A Statista study from earlier this year shows that the subscription model works–at least for movies and television shows: The study showed that Netflix subscriptions are nearly as common among adults aged 18 to 36 as cable television subscriptions. Hulu is another big player in this area, and Amazon has thrown its hat in the ring with its subscription Instant Video service. Among others, Spotify applies the subscription model to music. Indeed, with cloud and mobile technology pushing the popularity of subscription services to an all-time high, it’s no wonder that a new wave of companies is vying to become the “Netflix for e-books.”
In the Running
Scribd, Oyster and eReatah have all jumped into the e-book subscription arena, offering members access to a set number of e-books per month for a fee. But there are big names with big footprints already in the field, including Amazon’s Kindle Lending Library, which offers four times more titles than the relative newbies. (Amazon looks like it is also upping the ante with its recent purchase of Goodreads and the book sharing social network’s 16 million members.)
On the other hand, according to TechCrunch, being a newbie in tech world is sometimes an advantage in its own right. “Goodreads had over 16 million readers at the time of the deal, but the technology itself feels stagnant and dated, especially on mobile, potentially giving Oyster an edge,” the article stated.
The library liability
The biggest issue facing would-be Netflix services for e-books is as old as, well, Ben Franklin: Whereas unlimited access to movies for a monthly subscription was a new concept when Netflix emerged, the same isn’t true for books. The book-lending concept has been around as long as public libraries have been around–since Ben Franklin introduced the concept, around 1730.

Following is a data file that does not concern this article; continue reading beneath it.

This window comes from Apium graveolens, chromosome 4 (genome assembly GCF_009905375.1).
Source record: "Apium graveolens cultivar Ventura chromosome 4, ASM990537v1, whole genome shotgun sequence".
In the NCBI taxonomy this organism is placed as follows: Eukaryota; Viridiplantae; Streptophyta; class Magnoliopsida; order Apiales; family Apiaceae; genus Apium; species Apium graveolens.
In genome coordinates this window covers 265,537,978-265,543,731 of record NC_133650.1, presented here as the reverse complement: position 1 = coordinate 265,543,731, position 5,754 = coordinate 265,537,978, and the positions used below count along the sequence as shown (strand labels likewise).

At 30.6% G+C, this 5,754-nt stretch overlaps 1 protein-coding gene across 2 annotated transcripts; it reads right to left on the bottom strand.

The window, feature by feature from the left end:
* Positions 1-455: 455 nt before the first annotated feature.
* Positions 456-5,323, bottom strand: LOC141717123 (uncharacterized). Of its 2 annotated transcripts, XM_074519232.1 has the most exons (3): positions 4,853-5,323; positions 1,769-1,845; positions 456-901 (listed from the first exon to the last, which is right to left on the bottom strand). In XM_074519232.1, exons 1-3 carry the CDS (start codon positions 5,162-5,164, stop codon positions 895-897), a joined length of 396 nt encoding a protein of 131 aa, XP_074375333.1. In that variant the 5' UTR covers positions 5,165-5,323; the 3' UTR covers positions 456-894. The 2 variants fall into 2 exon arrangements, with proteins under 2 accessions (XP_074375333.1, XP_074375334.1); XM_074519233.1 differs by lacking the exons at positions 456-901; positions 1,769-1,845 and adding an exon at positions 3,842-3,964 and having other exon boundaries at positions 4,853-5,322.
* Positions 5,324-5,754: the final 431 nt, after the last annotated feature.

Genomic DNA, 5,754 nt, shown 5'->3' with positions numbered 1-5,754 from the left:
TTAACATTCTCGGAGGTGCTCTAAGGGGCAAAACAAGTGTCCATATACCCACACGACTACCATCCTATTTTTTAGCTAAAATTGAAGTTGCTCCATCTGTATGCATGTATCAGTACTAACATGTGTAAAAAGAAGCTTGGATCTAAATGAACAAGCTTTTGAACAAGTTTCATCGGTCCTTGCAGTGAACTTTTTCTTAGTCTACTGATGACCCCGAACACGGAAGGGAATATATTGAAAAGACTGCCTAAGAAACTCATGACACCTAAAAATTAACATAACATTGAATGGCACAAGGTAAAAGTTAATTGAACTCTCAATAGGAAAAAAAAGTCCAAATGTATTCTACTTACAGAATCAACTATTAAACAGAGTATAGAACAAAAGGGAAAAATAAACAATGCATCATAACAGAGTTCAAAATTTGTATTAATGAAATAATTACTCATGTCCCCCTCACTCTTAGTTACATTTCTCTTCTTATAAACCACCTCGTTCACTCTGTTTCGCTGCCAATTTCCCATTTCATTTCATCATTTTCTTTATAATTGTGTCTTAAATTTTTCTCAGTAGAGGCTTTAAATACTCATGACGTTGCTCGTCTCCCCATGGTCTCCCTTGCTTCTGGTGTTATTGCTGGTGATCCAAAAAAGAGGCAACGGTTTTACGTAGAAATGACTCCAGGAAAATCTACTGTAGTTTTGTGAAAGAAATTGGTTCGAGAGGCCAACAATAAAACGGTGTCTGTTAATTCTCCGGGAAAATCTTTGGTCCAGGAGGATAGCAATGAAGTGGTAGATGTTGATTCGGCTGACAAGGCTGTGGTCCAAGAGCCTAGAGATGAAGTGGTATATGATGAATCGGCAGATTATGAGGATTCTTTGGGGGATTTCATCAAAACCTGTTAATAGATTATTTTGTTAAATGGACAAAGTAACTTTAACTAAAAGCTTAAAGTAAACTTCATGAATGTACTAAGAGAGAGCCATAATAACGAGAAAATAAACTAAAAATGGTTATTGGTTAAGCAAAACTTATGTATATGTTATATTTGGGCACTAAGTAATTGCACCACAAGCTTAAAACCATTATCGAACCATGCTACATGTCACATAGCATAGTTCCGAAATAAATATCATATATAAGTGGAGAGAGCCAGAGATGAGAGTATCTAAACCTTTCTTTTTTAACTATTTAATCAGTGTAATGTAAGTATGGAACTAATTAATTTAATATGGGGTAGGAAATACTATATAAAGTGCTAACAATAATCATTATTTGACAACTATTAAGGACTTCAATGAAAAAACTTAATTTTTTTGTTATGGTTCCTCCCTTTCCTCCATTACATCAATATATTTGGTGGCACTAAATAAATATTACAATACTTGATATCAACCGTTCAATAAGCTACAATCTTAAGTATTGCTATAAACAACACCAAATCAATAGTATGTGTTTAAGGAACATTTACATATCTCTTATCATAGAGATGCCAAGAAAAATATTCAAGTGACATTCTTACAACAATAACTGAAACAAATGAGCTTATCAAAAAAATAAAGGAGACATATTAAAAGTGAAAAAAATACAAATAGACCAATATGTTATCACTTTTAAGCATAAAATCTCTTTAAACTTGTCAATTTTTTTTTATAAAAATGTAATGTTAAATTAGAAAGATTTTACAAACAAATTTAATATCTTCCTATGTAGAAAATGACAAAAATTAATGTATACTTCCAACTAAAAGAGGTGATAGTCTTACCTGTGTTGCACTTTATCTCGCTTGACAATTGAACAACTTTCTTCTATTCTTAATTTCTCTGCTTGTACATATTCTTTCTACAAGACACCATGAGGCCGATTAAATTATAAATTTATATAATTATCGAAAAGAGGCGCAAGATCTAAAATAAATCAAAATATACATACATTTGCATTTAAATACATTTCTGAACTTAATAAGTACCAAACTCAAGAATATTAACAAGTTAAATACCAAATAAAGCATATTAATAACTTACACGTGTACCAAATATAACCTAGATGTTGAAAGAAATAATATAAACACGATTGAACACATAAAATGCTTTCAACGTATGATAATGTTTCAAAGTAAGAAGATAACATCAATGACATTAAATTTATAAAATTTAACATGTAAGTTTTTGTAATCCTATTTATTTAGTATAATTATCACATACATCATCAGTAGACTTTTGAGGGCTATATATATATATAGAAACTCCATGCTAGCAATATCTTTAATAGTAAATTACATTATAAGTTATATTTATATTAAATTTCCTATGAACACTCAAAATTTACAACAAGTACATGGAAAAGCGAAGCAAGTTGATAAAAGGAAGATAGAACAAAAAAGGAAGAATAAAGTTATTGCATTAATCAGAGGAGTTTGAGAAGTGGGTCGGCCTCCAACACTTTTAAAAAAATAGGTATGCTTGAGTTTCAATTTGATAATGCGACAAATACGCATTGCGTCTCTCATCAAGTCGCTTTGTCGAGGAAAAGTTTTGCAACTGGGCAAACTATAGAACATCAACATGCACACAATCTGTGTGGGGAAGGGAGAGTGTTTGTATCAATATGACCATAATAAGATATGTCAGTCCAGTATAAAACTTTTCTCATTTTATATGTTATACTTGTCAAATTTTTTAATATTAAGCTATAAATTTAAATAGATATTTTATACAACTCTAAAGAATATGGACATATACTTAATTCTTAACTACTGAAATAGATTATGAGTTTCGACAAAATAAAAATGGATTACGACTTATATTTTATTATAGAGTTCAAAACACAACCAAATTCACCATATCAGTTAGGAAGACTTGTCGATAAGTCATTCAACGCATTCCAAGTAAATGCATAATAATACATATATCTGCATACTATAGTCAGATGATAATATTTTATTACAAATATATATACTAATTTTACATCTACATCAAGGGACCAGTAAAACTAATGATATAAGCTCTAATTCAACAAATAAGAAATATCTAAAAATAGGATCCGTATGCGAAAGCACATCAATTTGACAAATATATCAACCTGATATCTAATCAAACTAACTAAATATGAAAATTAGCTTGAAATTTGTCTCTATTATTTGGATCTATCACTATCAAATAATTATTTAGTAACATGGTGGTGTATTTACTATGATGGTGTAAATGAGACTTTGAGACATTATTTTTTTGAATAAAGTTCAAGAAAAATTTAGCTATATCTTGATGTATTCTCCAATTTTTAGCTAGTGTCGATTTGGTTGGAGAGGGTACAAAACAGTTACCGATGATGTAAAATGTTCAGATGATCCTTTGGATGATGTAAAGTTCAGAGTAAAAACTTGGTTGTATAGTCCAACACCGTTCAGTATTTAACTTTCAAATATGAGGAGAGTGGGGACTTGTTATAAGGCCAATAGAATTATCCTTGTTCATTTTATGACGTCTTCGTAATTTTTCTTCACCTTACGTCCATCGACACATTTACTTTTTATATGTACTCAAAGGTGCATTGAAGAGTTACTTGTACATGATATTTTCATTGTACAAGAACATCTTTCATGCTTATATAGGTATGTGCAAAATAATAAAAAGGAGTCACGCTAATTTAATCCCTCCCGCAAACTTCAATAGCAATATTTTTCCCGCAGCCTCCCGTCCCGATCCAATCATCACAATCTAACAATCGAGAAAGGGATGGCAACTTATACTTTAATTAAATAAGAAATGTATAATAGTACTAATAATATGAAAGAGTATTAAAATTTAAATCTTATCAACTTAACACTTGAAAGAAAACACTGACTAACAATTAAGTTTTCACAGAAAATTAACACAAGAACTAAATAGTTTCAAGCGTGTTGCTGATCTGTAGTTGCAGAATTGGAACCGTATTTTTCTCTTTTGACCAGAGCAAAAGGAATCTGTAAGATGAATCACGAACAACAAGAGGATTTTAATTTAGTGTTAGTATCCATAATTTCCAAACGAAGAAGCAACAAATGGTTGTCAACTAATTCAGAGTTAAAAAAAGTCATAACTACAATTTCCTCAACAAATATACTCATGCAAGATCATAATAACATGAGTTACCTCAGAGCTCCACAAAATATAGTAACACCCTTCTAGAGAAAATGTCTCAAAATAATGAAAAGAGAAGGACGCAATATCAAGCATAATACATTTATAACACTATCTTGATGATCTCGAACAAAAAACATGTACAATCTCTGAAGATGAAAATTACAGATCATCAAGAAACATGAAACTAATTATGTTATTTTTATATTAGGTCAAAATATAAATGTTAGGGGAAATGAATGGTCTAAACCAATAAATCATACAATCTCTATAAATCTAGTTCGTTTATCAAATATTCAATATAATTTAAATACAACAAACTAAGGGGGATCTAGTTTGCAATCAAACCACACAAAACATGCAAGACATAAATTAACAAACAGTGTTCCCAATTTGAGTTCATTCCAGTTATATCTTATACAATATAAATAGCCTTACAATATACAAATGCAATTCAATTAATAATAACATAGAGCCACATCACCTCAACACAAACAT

And not only do public libraries enable people to borrow books with actual paper pages, many are lending ebooks, as well–for free.
“[I]n addition to competing with e-commerce giant Amazon, whose empire began with bookselling,” wrote TechCrunch, “these startups compete with other so-called ‘Netflix for e-books’ outlets: (gasp!) local libraries.”
Scribd, for one, is not daunted: “Netflix is worth about $18 billion. Spotify is worth about $3 billion,” Trip Adler, Scribd’s co-founder and CEO, told Mashable. “I don’t see why there isn’t a similar opportunity in this space.”
Standing out from the crowd
Will Scribd, Oyster or eReatah become Netflix for e-books? Perhaps not. But does that mean the model will fail? Not necessarily. After all, people buy gym memberships even though running outside is free.
“A health club membership, like an ebook service subscription, is often an aspirational purchase for subscribers,” said the indie book publisher Smashwords in a blog. “As long as the reader wants to increase their reading in the future, they’re likely to maintain their subscription, even if they don’t actually read more.”
Interestingly, ebook subscriptions could find success for the very same reason they may not be the next Netflix: Books aren’t movies. Indeed, if there’s anything a potential industry disrupter might take away from from the ebook service race, it’s that such distinctions matter. Trying to recreate another industry’s disruption in one’s own is only asking for comparisons in which you are likely to come up short.
However, recognizing what the ebook lending companies have in common with Netflix–as well as with music streaming services like Spotify and iTunes Radio–helps create some context for the greater world of media consumption. Across the board, the competition is hottest in cloud-based technology: Consumers don’t need to own their media; they “simply” want access to it anytime and anywhere.
With their place in the digital media industry in mind, if Scribd, Oyster, eReatah or any other contender shoots for its own goals rather than Netflix’s, it might just become the “[insert provider name here] of ebook subscriptions.”